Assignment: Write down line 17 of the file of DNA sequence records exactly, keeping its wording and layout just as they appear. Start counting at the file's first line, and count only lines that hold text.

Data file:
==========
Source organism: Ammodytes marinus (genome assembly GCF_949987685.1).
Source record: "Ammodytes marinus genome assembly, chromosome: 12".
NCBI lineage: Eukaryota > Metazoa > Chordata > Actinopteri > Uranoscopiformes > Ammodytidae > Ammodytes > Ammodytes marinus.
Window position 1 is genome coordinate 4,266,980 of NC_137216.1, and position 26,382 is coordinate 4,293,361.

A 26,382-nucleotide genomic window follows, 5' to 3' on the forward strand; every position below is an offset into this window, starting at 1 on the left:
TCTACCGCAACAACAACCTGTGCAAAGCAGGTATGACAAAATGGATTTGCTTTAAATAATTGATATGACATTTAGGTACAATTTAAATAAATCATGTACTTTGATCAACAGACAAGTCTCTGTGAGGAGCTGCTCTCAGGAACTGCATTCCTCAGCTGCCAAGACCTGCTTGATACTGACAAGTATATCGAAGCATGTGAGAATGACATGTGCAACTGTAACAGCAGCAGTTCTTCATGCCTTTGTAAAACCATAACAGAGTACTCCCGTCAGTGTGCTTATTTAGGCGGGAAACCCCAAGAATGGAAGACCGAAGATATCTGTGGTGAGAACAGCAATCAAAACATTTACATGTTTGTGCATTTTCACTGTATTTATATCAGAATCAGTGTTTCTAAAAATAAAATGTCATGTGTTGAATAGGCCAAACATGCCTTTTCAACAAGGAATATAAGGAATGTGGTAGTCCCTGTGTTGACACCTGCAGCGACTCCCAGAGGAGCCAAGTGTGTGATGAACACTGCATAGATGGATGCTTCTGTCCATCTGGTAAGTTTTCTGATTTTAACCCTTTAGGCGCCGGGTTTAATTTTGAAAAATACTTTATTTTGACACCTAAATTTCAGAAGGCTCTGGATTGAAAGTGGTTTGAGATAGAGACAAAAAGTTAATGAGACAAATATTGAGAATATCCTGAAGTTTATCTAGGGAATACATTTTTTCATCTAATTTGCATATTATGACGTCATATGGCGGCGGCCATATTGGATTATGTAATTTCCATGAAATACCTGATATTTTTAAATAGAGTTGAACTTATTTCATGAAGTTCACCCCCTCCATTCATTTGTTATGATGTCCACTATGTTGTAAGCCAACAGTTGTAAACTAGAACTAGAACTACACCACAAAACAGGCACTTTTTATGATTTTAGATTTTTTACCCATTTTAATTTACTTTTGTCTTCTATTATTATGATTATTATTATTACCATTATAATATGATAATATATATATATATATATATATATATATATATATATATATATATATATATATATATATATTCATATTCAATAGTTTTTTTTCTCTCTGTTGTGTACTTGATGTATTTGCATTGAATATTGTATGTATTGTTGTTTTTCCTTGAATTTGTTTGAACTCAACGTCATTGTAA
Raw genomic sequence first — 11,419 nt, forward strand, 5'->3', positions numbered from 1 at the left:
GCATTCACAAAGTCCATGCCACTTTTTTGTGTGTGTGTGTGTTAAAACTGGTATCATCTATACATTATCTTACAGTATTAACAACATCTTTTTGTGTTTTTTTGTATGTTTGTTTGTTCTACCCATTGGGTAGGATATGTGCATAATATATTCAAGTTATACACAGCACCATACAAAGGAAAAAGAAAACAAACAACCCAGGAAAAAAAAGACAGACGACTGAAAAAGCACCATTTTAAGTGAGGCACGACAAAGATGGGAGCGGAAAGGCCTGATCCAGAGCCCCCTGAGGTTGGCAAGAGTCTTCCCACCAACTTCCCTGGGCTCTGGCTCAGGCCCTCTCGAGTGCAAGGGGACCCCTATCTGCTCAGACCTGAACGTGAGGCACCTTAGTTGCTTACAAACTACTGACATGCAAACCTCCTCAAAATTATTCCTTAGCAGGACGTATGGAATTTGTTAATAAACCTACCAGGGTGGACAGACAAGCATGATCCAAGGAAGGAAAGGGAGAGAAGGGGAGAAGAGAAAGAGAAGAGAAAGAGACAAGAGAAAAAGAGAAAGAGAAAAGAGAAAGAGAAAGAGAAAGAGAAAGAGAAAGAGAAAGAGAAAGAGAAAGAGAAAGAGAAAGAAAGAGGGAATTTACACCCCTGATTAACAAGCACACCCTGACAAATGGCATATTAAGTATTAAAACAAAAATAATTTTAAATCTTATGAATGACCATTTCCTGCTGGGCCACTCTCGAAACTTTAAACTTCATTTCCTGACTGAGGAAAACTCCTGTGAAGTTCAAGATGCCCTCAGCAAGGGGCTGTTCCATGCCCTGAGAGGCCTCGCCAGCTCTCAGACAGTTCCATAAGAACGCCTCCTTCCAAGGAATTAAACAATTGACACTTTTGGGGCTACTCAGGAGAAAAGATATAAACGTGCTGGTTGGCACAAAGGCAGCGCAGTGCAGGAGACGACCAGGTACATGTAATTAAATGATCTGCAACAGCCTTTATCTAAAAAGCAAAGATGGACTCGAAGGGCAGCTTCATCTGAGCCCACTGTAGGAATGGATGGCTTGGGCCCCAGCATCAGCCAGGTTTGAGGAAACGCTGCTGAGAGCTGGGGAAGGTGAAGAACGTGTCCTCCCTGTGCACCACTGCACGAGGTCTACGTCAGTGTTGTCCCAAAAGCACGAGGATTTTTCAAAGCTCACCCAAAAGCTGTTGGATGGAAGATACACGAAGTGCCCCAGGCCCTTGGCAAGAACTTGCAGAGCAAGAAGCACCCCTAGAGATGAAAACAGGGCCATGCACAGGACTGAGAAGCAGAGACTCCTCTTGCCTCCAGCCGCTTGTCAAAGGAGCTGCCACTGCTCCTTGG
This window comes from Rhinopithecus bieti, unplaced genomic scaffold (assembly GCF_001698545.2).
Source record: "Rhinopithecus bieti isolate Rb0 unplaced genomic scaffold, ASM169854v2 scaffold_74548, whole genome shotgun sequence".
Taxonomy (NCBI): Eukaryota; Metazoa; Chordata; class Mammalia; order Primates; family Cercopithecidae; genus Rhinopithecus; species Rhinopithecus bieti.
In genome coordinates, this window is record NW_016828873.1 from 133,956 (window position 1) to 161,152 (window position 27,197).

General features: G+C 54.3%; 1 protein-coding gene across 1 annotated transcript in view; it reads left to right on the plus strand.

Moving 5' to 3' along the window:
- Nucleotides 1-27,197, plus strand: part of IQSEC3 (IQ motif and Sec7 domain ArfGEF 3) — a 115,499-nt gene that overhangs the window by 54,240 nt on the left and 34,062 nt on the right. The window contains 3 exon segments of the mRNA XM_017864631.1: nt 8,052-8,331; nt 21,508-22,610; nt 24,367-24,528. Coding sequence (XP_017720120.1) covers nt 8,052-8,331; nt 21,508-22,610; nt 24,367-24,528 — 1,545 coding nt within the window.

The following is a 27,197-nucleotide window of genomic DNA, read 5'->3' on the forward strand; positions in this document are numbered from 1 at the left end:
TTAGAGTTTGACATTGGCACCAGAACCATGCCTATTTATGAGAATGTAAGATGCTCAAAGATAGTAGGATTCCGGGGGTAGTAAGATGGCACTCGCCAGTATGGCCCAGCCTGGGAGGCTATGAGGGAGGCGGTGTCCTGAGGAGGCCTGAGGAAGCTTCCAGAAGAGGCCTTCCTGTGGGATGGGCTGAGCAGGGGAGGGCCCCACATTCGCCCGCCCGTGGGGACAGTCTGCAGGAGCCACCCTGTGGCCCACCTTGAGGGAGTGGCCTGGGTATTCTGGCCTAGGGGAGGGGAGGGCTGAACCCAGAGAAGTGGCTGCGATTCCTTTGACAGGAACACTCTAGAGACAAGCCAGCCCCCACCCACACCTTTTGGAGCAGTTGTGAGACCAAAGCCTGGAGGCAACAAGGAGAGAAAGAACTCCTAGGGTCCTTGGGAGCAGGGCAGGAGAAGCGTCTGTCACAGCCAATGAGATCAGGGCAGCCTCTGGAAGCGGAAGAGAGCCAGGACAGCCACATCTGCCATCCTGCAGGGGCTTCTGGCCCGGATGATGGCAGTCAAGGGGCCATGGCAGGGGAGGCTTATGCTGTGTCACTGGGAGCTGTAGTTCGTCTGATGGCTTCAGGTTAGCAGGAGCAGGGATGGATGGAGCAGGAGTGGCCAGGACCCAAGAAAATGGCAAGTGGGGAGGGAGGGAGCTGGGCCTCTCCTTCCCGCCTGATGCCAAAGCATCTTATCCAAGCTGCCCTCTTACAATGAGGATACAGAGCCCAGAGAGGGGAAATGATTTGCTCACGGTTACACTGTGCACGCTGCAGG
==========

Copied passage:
TTAGAGTTTGACATTGGCACCAGAACCATGCCTATTTATGAGAATGTAAGATGCTCAAAGATAGTAGGATTCCGGGGGTAGTAAGATGGCACTCGCCAGTATGGCCCAGCCTGGGAGGCTATGAGGGAGGCGGTGTCCTGAGGAGGCCTGAGGAAGCTTCCAGAAGAGGCCTTCCTGTGGGATGGGCTGAGCAGGGGAGGGCCCCACATTCGCCCGCCCGTGGGGACAGTCTGCAGGAGCCACCCTGTGGCCCACCTTGAGGGAGTGGCCTGGGTATTCTGGCCTAGGGGAGGGGAGGGCTGAACCCAGAGAAGTGGCTGCGATTCCTTTGACAGGAACACTCTAGAGACAAGCCAGCCCCCACCCACACCTTTTGGAGCAGTTGTGAGACCAAAGCCTGGAGGCAACAAGGAGAGAAAGAACTCCTAGGGTCCTTGGGAGCAGGGCAGGAGAAGCGTCTGTCACAGCCAATGAGATCAGGGCAGCCTCTGGAAGCGGAAGAGAGCCAGGACAGCCACATCTGCCATCCTGCAGGGGCTTCTGGCCCGGATGATGGCAGTCAAGGGGCCATGGCAGGGGAGGCTTATGCTGTGTCACTGGGAGCTGTAGTTCGTCTGATGGCTTCAGGTTAGCAGGAGCAGGGATGGATGGAGCAGGAGTGGCCAGGACCCAAGAAAATGGCAAGTGGGGAGGGAGGGAGCTGGGCCTCTCCTTCCCGCCTGATGCCAAAGCATCTTATCCAAGCTGCCCTCTTACAATGAGGATACAGAGCCCAGAGAGGGGAAATGATTTGCTCACGGTTACACTGTGCACGCTGCAGG